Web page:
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26 March 2019

The CJEU annuls the authorisation granted by the Commission on the marketing of carcinogens

On 7 March, the Court of Justice of the European Union annulled the authorisation granted by the European Commission to market lead chromates, stating that plenty of alternatives to these carcinogens were available.

The chromates case involves various substances (lead sulfochromate yellow and lead chromate molybdate sulphate red), carcinogenic and reprotoxic compounds of lead and hexachrome. A Canadian company had applied for authorisation to continue marketing these substances. The regulatory body established in the context of REACH, the European Chemicals Agency (ECHA), adopted an opinion claiming that the socio-economic benefits justified the authorisation. This argumentation showed the extent to which the SEAC, the ECHA’s socio-economic analysis committee, gave precedence to company profits over the protection of human health. A recent analysis of SEAC activities has revealed that this argumentation was no exception. Published in February 2019, the report was compiled by ChemSec (International Chemical Secretariat), an NGO promoting the substitution of the most hazardous chemicals.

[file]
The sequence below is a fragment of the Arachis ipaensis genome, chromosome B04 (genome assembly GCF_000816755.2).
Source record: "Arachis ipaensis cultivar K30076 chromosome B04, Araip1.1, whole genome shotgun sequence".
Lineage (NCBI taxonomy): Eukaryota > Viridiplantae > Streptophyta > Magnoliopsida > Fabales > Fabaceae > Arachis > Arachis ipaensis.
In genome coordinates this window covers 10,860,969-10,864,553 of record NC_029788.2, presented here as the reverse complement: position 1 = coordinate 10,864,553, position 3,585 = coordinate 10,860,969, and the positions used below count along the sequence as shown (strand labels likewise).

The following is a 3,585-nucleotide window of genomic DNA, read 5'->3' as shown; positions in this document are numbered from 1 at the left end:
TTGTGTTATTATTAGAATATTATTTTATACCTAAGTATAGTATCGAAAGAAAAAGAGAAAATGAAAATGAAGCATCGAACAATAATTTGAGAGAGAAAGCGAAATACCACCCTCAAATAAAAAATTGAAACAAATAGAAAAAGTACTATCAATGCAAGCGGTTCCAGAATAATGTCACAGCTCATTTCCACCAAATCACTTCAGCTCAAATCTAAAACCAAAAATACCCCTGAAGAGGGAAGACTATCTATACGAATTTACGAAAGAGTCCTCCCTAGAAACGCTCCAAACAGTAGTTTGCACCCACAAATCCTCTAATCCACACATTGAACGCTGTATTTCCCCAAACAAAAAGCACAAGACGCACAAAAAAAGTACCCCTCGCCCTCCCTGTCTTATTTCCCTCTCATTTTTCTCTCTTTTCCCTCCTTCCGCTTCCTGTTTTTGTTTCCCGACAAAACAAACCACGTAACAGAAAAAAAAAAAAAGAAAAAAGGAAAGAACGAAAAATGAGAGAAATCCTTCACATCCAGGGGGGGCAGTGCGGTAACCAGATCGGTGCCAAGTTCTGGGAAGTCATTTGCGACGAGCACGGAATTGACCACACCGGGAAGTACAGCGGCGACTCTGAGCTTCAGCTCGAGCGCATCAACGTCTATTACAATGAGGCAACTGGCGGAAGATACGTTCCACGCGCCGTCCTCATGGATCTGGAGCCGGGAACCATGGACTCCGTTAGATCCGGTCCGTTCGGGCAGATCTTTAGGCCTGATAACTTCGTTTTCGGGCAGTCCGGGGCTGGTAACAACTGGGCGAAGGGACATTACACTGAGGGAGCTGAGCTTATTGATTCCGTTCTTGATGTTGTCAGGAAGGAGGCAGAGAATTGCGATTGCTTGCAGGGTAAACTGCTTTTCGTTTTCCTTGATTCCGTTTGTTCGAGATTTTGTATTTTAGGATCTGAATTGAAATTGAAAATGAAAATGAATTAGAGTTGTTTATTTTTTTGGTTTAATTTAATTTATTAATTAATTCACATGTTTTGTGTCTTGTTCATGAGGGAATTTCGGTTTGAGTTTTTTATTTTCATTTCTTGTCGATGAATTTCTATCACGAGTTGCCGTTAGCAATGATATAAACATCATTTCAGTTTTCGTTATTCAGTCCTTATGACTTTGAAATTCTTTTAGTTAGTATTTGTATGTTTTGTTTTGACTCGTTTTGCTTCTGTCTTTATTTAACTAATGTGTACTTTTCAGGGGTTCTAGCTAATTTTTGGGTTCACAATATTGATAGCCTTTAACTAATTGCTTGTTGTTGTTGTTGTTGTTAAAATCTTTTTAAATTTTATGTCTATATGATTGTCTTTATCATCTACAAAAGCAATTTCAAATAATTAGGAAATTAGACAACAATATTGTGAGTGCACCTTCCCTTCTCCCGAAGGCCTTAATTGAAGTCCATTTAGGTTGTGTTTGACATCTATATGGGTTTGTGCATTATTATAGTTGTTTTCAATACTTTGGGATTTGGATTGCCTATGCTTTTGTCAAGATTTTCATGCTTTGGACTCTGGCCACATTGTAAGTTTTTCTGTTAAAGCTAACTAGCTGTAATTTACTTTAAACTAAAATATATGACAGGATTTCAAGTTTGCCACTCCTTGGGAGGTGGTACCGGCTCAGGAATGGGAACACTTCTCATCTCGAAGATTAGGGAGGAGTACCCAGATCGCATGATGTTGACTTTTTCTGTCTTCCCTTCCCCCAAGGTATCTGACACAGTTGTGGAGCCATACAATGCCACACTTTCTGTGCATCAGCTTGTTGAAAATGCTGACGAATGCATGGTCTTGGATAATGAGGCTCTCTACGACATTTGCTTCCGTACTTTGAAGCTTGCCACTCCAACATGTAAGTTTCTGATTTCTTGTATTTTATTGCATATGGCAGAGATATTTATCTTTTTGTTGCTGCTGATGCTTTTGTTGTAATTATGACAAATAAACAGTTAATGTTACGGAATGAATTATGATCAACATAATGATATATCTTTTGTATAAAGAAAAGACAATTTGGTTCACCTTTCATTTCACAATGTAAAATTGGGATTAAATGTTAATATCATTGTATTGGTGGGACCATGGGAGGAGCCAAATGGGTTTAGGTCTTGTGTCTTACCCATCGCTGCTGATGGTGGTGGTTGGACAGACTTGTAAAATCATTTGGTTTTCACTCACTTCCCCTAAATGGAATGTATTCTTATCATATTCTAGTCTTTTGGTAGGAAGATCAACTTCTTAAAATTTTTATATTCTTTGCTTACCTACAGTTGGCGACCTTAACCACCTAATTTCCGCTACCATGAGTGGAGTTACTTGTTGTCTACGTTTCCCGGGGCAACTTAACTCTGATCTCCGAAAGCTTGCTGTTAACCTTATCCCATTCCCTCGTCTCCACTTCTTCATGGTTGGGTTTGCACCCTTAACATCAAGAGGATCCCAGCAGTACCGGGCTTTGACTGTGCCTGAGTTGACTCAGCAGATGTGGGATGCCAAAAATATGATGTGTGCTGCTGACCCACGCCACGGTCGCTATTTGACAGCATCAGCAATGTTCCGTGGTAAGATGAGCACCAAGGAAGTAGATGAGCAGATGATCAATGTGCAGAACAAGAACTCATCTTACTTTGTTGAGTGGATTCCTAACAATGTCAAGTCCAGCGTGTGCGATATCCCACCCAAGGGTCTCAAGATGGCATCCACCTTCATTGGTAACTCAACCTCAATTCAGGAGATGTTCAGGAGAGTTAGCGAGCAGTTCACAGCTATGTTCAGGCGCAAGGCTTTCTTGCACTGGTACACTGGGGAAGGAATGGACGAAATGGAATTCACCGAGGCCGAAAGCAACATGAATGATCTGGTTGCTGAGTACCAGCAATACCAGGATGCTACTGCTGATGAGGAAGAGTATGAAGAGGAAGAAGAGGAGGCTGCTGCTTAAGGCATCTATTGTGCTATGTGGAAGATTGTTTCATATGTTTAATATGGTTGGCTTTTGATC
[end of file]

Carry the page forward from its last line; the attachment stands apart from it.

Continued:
The substances under consideration are used in paints and varnishes, with one of the main uses being in road markings. In the course of the inquiry conducted by the ECHA, it transpired that the majority of producers were using alternative substances, preventing workers from being exposed to carcinogens. In some countries, the use of lead chromates for this purpose was banned 20 years ago.

Nevertheless, the European Commission granted authorisation to the applicant Canadian company, with 23 of the 28 EU Member States supporting this position.

Sweden called for the annulment of this authorisation, backed by Denmark, Finland and the European Parliament.

The request for annulment was admitted by the CJEU. The ruling is particularly clear in its argumentation in favour of substituting substances of very high concern (SVHCs), stating that the Commission had based its authorisation on information supplied by applicant company.

That same day, the CJEU condemned the European Food Safety Agency (EFSA) for its refusal to disclose key documents upon which the European Union had renewed its authorisation of glyphosate, a pesticide classified by the International Agency for Research on Cancer (IARC) as ‘probably carcinogenic to humans’ (Group 2 A).


ChemSec report 

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